SLPs need some tools to help us get our jobs done easily and efficiently! Check out these 21 tools that every SLP should keep in their therapy room!
We are busy. We have a lot of paperwork and testing demands. We have large caseloads. We have kids coming in and out of our rooms all day long with limited time to run to the bathroom let alone prepare for the following session. That is why I like to have on hand a variety of items in my therapy room so I can use them if I need them in a pinch during a session or while planning for a session. It makes my life much easier and helps ensure that my therapy sessions run smoothly as well. (Disclaimer: this post contains Amazon Affiliate links. That just means if you happen to purchase from one of these links, I get like a nickel to help me run this blog and share more awesomeness with you!).
1. Dry erase sleeves
These are amazing. They allow me to not have to photocopy a million pieces of paper. PLUS, it is more motivating for the students as well to write with them vs. paper/pencil. Just throw the worksheet in there and done! You can also easily make your own DIY graphic organizer quickly in a pinch and be done with it!
2. Brown Paper Bags
These are cheap and awesome for quick sorting or mystery bag activities! I usually grab a stash at the dollar store and it lasts me quite a while! You can also make brown paper bag books too with them!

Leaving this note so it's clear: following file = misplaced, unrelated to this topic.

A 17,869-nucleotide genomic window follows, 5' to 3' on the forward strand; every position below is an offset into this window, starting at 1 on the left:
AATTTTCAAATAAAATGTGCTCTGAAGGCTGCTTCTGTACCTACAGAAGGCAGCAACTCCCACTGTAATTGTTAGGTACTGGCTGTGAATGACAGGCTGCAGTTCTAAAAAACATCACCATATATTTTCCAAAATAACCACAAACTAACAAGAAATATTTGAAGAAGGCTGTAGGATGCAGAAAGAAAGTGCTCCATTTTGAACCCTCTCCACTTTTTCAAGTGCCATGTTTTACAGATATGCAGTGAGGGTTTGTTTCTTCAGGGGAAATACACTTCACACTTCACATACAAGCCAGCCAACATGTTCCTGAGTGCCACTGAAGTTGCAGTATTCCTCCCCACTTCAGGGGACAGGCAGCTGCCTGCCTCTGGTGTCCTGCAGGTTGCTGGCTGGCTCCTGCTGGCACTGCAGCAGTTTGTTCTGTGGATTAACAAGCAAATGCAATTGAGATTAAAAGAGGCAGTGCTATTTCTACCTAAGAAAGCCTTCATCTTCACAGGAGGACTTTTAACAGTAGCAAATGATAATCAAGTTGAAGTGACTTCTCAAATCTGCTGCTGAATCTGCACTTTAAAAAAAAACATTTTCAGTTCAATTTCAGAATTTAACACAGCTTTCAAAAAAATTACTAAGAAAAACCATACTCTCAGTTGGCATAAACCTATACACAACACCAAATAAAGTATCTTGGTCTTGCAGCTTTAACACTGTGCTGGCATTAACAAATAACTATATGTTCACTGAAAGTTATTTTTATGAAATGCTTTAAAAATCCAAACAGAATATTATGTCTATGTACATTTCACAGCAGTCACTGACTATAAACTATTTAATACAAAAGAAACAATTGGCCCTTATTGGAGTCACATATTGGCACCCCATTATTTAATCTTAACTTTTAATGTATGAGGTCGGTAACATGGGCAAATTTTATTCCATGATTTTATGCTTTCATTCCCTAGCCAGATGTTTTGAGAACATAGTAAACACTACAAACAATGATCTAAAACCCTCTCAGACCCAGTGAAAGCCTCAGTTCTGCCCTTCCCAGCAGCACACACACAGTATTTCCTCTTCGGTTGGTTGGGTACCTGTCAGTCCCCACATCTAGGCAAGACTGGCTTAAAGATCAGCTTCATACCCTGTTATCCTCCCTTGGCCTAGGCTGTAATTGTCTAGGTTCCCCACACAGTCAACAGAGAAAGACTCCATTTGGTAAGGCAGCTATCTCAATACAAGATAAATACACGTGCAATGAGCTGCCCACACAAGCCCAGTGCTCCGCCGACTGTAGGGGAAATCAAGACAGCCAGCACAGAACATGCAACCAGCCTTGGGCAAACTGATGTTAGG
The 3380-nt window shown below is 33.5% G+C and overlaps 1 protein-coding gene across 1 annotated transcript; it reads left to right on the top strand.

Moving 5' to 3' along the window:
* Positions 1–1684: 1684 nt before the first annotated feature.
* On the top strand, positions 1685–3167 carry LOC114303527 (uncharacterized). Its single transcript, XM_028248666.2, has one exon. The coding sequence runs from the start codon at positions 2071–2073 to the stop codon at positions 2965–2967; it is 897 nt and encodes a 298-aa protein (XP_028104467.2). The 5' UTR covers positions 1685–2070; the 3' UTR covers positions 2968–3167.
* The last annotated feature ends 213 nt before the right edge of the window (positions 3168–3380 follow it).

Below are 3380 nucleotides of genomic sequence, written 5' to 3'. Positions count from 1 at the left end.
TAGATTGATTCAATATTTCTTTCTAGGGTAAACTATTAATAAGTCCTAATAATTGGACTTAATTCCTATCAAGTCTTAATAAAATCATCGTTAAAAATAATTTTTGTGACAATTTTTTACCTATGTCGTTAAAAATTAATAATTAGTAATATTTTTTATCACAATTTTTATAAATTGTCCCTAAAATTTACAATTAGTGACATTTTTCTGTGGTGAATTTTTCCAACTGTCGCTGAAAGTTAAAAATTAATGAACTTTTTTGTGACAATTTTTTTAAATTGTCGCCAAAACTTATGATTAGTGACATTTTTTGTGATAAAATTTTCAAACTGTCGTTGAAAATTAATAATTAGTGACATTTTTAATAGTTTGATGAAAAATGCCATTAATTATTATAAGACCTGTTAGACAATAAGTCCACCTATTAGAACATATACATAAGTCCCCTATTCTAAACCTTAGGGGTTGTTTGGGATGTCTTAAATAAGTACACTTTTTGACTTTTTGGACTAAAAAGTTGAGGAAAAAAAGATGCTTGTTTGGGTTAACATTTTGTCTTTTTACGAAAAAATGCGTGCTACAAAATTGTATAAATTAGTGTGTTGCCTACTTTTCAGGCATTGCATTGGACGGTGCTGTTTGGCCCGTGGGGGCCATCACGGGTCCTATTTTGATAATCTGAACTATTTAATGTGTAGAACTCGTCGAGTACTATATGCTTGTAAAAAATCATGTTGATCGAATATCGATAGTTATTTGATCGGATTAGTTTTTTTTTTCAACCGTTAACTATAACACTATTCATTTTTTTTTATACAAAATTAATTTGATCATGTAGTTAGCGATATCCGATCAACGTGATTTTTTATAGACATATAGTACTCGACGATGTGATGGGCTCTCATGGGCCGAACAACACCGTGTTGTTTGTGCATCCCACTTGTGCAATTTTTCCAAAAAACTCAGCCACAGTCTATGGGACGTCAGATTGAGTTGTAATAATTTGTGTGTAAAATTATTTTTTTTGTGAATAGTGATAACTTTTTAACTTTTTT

3. Gel Pens
Doesn't even have to be gel pens, just any type of fun writing utensil that changes it up from the normal paper/pencil activity. Students are so motivated by it so it is definitely a staple in my therapy room!
4. Wind Up Toys
They are cheap and so much fun. You can have wind up toy races. You can put task cards on a table and use the wind up toys to make them a bit more fun. Wherever it lands is the card you pick!
5. Wordless Picture Books
These are my ultimate favorite books to use in my speech room. It takes the reading piece out and so versatile. You can work on storytelling, vocabulary, wh questions, inferencing, predicting, and so much more. You can learn about my favorite wordless picture books by checking out my blog post by CLICKING HERE!
6. Sticky notes
They are cheap and can be easily found. Do you notice a trend already with the cheap factor in a lot of these items?! I love using them for quick visuals, reminders for myself, and to teach my students reading comprehension strategies.
7. File Folders
We typically have these anyway for student files. I love using them for quick barrier games, sorting games, visual aids, and more. CLICK HERE to learn more about my favorite ways to use them!
8. Hole Puncher
Did you know that you can use these for quick speech activities? You can have students punch for positive behavior, to indicate placement of sound in words, or even to remind themselves while saying summaries. You can read a whole blog post with ideas by CLICKING HERE!
9. Paper Clips
We usually have these laying around anyway. You can use them to make quick spinners, work on expanding sentences, turn taking, and more! Read about all of these ideas by CLICKING HERE!
10. Paper Plates
You can get a stash of these cheap from dollar stores. They make fun sorting activities and easy crafts too. You can have students role play dinnertime or even pretend to be at a restaurant. Tons of possibilities.